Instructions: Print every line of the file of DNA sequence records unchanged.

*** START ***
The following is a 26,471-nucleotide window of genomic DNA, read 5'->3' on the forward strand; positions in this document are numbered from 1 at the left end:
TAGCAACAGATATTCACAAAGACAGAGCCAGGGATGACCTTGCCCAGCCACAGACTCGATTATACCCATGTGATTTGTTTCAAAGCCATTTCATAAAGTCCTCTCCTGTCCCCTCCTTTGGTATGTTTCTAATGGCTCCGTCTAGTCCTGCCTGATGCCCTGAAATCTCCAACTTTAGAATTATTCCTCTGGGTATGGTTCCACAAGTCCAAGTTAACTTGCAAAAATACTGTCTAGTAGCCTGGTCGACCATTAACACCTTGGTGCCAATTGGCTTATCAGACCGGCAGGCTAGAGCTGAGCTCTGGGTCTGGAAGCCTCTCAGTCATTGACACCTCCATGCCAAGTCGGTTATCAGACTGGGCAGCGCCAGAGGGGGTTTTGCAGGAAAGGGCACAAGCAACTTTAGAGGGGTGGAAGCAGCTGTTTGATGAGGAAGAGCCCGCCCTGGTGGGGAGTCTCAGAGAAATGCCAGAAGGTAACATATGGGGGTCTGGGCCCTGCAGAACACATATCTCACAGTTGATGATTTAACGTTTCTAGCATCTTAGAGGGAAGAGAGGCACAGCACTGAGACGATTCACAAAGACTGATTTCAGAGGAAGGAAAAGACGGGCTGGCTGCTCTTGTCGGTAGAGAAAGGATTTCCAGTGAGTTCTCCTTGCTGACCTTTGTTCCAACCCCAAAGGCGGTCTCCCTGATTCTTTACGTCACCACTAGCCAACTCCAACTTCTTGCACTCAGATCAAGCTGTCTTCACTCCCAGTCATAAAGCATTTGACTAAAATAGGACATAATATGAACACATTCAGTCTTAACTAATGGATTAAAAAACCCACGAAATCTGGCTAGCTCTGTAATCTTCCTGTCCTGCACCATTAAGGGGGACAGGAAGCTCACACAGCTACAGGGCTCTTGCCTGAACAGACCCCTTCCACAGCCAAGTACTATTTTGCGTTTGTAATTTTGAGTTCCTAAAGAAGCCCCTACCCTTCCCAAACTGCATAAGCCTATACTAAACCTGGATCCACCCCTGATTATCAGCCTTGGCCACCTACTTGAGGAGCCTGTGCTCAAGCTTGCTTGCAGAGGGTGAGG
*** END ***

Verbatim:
The following is a 26,471-nucleotide window of genomic DNA, read 5'->3' on the forward strand; positions in this document are numbered from 1 at the left end:
TAGCAACAGATATTCACAAAGACAGAGCCAGGGATGACCTTGCCCAGCCACAGACTCGATTATACCCATGTGATTTGTTTCAAAGCCATTTCATAAAGTCCTCTCCTGTCCCCTCCTTTGGTATGTTTCTAATGGCTCCGTCTAGTCCTGCCTGATGCCCTGAAATCTCCAACTTTAGAATTATTCCTCTGGGTATGGTTCCACAAGTCCAAGTTAACTTGCAAAAATACTGTCTAGTAGCCTGGTCGACCATTAACACCTTGGTGCCAATTGGCTTATCAGACCGGCAGGCTAGAGCTGAGCTCTGGGTCTGGAAGCCTCTCAGTCATTGACACCTCCATGCCAAGTCGGTTATCAGACTGGGCAGCGCCAGAGGGGGTTTTGCAGGAAAGGGCACAAGCAACTTTAGAGGGGTGGAAGCAGCTGTTTGATGAGGAAGAGCCCGCCCTGGTGGGGAGTCTCAGAGAAATGCCAGAAGGTAACATATGGGGGTCTGGGCCCTGCAGAACACATATCTCACAGTTGATGATTTAACGTTTCTAGCATCTTAGAGGGAAGAGAGGCACAGCACTGAGACGATTCACAAAGACTGATTTCAGAGGAAGGAAAAGACGGGCTGGCTGCTCTTGTCGGTAGAGAAAGGATTTCCAGTGAGTTCTCCTTGCTGACCTTTGTTCCAACCCCAAAGGCGGTCTCCCTGATTCTTTACGTCACCACTAGCCAACTCCAACTTCTTGCACTCAGATCAAGCTGTCTTCACTCCCAGTCATAAAGCATTTGACTAAAATAGGACATAATATGAACACATTCAGTCTTAACTAATGGATTAAAAAACCCACGAAATCTGGCTAGCTCTGTAATCTTCCTGTCCTGCACCATTAAGGGGGACAGGAAGCTCACACAGCTACAGGGCTCTTGCCTGAACAGACCCCTTCCACAGCCAAGTACTATTTTGCGTTTGTAATTTTGAGTTCCTAAAGAAGCCCCTACCCTTCCCAAACTGCATAAGCCTATACTAAACCTGGATCCACCCCTGATTATCAGCCTTGGCCACCTACTTGAGGAGCCTGTGCTCAAGCTTGCTTGCAGAGGGTGAGG